Day By Day© by Chris Muir.


Wednesday, April 20, 2011

Codex Alimentarius again

I've been Snopes'd by my own mother!  (Hi Mom!)

In the previous post I said that if we adopted Codex Alimentarius guidelines it would make garlic and peppermint illegal. I also said that Codex was founded by a former Nazi.  Mom thought I'd been hoaxed.  So I decided to dig a little deeper. I can tell you it's almost as bad.  Not quite, but almost. this site claims to sort out fact vs fiction on Codex Alimentarius. Particularly it mentions the video I'd posted a link to previously.

According to it, apparently Codex Alimentarius's guidelines don't prohibit culinary herbs for flavor (emphasis mine), and they don't have anything to say about medicinal herbs, since those are considered drugs not food.

“Codex last considered the issue of medicinal herbs in 1996, when the meeting of the Codex Committee on Nutrition and Foods for Special Dietary Uses (CCNFSDU) that took place in Bonn, Germany, in October 1996 considered a new proposal by the Codex Coordinating Committee for North America and the South West Pacific to establish lists of ‘Potentially Harmful Herbs and Botanical Preparations sold as Foods’.
Subsequent to the 1996 CCNFSDU meeting the Codex Alimentarius Commission met in Geneva in June 1997, and agreed that no further action was needed concerning herbs and botanicals, on the grounds that this was a matter for national authorities to address. The matter was therefore deleted from the Commission's Work Programme.
As such, it can be seen that Codex does not restrict or eliminate most medicinal herbs, and nor does it limit the conditions which can be treated using medicinal herbs to a small number of trivial ones.”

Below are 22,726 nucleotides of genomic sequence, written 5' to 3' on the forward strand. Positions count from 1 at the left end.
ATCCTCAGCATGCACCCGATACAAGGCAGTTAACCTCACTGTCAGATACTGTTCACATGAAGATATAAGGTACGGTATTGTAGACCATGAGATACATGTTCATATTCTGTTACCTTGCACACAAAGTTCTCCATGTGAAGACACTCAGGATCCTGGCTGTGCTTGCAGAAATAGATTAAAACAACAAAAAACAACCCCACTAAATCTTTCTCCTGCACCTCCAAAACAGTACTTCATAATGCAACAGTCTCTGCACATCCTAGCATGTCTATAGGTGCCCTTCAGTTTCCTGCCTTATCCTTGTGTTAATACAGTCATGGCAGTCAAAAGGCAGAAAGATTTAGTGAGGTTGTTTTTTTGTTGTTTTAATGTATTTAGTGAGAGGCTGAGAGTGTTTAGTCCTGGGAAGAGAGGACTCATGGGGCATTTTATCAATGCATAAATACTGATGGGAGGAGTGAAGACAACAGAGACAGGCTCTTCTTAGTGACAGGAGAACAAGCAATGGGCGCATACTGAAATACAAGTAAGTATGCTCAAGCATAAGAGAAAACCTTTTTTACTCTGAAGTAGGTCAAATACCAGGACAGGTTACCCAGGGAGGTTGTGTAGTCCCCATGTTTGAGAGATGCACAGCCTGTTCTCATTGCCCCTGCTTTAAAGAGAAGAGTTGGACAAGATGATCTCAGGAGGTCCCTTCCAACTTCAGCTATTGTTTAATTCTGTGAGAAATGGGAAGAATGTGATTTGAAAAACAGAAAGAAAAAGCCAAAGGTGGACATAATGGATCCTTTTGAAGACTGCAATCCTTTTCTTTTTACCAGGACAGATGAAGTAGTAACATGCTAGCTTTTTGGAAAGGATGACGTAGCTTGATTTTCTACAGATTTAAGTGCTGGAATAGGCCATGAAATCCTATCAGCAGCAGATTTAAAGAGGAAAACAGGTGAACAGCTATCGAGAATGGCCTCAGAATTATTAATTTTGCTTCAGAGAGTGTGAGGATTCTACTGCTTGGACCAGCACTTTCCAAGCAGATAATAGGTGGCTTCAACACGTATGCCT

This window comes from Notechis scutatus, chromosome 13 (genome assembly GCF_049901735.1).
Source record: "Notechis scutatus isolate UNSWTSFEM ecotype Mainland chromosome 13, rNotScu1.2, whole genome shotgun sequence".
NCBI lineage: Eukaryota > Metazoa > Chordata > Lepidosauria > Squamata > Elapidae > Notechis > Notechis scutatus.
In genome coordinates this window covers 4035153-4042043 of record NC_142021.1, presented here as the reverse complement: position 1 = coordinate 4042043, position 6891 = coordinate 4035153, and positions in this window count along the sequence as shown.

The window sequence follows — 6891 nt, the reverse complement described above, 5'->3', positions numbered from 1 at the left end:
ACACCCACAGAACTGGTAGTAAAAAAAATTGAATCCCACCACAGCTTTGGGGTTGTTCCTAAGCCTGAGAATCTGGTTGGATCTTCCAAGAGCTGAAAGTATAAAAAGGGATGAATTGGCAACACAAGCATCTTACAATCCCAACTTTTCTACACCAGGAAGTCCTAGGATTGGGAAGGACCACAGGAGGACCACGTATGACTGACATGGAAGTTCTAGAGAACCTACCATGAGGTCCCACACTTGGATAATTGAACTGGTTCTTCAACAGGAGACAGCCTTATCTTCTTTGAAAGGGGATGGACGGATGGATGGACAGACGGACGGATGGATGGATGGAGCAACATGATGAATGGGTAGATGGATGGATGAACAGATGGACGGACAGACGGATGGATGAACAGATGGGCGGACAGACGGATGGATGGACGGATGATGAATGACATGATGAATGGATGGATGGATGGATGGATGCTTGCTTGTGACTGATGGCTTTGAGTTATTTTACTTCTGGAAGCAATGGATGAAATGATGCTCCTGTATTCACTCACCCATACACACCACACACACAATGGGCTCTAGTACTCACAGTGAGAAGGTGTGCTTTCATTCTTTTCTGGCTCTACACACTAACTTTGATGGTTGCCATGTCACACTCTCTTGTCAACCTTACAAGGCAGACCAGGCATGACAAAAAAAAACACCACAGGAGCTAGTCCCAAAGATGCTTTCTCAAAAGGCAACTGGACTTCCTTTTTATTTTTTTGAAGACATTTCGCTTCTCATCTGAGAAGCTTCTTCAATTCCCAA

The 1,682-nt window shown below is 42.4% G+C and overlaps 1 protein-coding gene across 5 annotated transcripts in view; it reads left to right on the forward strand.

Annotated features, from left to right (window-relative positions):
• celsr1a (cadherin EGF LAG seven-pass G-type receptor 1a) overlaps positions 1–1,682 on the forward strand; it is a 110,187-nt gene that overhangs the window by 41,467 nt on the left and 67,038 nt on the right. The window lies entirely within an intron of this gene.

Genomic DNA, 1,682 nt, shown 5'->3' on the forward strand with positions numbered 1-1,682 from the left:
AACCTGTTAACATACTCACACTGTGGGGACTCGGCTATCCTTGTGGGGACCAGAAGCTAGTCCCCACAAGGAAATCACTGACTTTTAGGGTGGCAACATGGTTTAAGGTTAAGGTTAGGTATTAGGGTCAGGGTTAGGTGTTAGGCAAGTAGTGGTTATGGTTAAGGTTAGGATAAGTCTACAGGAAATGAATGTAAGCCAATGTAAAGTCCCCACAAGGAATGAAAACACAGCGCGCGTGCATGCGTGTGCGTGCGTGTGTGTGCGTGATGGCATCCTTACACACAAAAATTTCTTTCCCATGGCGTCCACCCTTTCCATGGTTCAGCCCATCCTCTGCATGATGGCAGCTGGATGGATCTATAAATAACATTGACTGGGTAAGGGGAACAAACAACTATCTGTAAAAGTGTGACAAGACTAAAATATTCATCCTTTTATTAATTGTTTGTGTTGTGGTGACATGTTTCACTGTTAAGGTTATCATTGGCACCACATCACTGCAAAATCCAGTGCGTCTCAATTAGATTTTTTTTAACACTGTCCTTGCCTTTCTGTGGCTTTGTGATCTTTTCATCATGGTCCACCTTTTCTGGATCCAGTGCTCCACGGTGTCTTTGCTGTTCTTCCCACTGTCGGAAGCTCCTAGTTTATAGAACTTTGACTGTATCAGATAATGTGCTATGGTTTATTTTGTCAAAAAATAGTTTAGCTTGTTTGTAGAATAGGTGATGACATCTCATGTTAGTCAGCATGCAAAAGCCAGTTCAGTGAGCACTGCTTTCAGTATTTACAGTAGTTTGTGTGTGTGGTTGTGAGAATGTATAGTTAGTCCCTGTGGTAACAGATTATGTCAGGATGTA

Re. adoption of Codex as American law:
This is from
“In 1995, the FDA issued a policy statement saying that international standards such as Codex would supersede U.S. laws governing all food. Under the Central American Free Trade Agreement, which is illegal under current U.S. law, but is legal under international law, the U.S. is required to conform to Codex as it stands on December 31, 2009. “
I checked Wikipedia about CAFTA and it's still not part of US law yet. says about Codex:
“Vitamins and minerals are not under the gun. Dietary supplements are.”
It provided this link to a 2005 document of Codex giving standards for vitamins and minerals. This is about dosage, but not limiting dosages to ridiculously small, only that the dose should be at least 15% of the RDA and at most whatever 100% minus what the person taking it normally eats in vitamins from food. But that's the dose of one pill, and of course you can always take more pills if you want to super-dose on vitamins for some reason, although they don't want to allow packaging that encourages you do that: